A bit off-topic, but Matthew Yglesias wrote Friday that “bicycle racing — at least as broadcast by VS — isn’t a very interesting television sport.” He’s right. When broadcast by VS, TDF isn’t very interesting and hard to follow. You just can’t get into a rhythm with the frequent, repetitive, and long commercial breaks. This year’s coverage is better than last year’s, which was far better than before. But still, it sucks. For example, on Sunday’s exciting Stage 8, what happened to Robby McEwen? Stuart O’Grady? Bare mentions during the race, no real comment, and nothing even in the “expanded” (condensed really) coverage in the evening. (McEwen’s out because he missed the time cut off. O’Grady crashed about the time Levi’s chain skipped, got back on the bike, but left for the hospital complaining of back pain.)
Sadly, the VS coverage must be supplemented by the TdF site (stage 8 specific), Eurosport, Pez Cycling (don’t miss the distractions). My recommendation is if you are watching live, is to watch the live feed from VS, mute it, and listen to EuropSport’s live audio (caveat: that was my recommendation in the past, I haven’t listened this year). Phil and Paul are descent (I like Paul’s reality, Phil’s color gets old), but they leave out so many, too many important details. Al and Bob are descent (Bob’s good), but again, too many details are missing. More Bob’s would be good and that’s what you get (got?) with EuroSport coverage.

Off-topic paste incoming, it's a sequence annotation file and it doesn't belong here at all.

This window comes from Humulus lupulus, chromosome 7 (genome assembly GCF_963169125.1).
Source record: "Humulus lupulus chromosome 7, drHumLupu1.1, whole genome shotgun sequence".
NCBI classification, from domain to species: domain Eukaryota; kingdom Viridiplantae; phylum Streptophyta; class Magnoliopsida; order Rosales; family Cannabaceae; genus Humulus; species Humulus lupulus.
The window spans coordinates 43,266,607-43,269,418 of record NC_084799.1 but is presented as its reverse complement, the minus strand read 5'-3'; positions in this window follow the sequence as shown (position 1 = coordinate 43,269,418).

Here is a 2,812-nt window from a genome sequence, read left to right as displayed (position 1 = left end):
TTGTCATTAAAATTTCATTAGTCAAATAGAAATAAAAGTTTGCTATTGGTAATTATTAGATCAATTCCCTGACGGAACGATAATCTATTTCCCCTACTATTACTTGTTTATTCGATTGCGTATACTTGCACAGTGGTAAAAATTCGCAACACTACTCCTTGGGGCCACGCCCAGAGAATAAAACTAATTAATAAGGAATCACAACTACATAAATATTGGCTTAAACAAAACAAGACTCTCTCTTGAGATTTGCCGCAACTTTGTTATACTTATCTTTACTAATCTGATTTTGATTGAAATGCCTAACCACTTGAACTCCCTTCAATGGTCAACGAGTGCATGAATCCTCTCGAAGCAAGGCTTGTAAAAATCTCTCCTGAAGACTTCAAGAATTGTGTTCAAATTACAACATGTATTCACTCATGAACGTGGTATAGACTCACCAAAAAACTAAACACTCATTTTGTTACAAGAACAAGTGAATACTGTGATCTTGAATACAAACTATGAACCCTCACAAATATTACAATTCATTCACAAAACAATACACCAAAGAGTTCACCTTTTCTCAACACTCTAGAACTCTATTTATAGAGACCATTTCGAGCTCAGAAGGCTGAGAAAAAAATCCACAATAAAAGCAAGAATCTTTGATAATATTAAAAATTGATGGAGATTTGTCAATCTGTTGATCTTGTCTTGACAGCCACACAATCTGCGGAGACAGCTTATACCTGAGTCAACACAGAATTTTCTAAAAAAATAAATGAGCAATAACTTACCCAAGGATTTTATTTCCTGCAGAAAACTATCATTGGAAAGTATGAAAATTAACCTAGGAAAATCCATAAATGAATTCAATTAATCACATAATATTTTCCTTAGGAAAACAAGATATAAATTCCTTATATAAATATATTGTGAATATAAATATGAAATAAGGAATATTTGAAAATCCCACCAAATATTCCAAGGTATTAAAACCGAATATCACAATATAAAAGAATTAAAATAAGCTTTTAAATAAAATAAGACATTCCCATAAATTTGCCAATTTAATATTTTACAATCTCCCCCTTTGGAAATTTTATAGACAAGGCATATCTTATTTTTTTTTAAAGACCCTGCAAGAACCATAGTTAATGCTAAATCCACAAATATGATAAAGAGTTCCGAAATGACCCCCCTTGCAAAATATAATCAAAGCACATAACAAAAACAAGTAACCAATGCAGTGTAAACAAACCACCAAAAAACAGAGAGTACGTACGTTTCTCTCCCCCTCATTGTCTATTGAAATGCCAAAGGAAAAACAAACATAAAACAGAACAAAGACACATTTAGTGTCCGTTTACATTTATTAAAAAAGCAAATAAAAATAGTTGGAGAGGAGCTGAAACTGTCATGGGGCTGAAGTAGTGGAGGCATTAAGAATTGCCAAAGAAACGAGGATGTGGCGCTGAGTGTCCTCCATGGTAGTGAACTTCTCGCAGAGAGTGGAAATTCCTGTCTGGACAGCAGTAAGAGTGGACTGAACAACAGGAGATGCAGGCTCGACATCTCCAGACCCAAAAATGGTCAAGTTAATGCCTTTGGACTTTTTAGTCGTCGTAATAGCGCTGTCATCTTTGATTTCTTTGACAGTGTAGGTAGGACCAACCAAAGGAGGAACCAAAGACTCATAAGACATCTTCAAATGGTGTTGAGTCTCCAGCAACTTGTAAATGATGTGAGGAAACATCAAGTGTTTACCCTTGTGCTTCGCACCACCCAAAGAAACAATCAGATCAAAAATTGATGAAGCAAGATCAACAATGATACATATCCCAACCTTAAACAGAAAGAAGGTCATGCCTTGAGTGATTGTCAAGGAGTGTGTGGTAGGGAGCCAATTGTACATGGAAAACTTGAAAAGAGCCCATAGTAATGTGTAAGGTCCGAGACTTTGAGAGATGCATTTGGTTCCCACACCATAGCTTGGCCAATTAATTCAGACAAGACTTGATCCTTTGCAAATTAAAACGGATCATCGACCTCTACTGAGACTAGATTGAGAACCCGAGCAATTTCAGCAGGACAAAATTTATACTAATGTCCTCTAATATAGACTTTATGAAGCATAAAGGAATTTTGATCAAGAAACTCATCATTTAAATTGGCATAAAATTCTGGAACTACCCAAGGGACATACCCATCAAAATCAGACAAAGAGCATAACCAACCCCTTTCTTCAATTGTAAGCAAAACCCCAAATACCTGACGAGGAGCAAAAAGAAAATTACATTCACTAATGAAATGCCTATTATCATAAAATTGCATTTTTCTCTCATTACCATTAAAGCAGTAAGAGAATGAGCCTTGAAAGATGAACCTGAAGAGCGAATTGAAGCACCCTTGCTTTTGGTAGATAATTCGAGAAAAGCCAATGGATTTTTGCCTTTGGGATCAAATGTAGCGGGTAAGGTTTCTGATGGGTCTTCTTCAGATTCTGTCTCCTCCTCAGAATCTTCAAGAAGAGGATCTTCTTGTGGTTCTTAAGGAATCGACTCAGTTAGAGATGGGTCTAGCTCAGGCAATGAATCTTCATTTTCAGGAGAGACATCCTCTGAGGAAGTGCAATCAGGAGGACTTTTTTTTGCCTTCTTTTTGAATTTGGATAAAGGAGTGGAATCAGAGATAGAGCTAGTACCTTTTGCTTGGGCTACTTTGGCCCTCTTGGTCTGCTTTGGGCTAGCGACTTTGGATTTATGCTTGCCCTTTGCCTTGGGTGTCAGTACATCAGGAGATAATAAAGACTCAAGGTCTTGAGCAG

It’s almost funny that EuroSport has literally start to finish coverage and rarely if ever leaves the scene (they’ve figured how to put commercials in the corner or bottom of the screen) and yet it isn’t boring like VS’s abbreviated, commercial’s over action, coverage. PLUS, EuroSport TV has these cool after-event Q&As w/ a bunch of cyclists at once, in addition to the one-on-ones VS shows. Last year this time I was in Madrid and watching in German (I have some competence), which was way better than VS any day.
Yglesias, you’re right. VS does not make TdF very interesting. If you can get past it the limitations of US coverage (and its fanciful color that leaves out many of the real nuances), it’s a very exciting sport.
Better yet, is being there, riding in front of the race, and hanging out to watch the swag caravan and then the race go by and snapping photos as you cheer. There’s no matching riding the Alps or watching the Tour in person.
(photo credit: MountainRunner)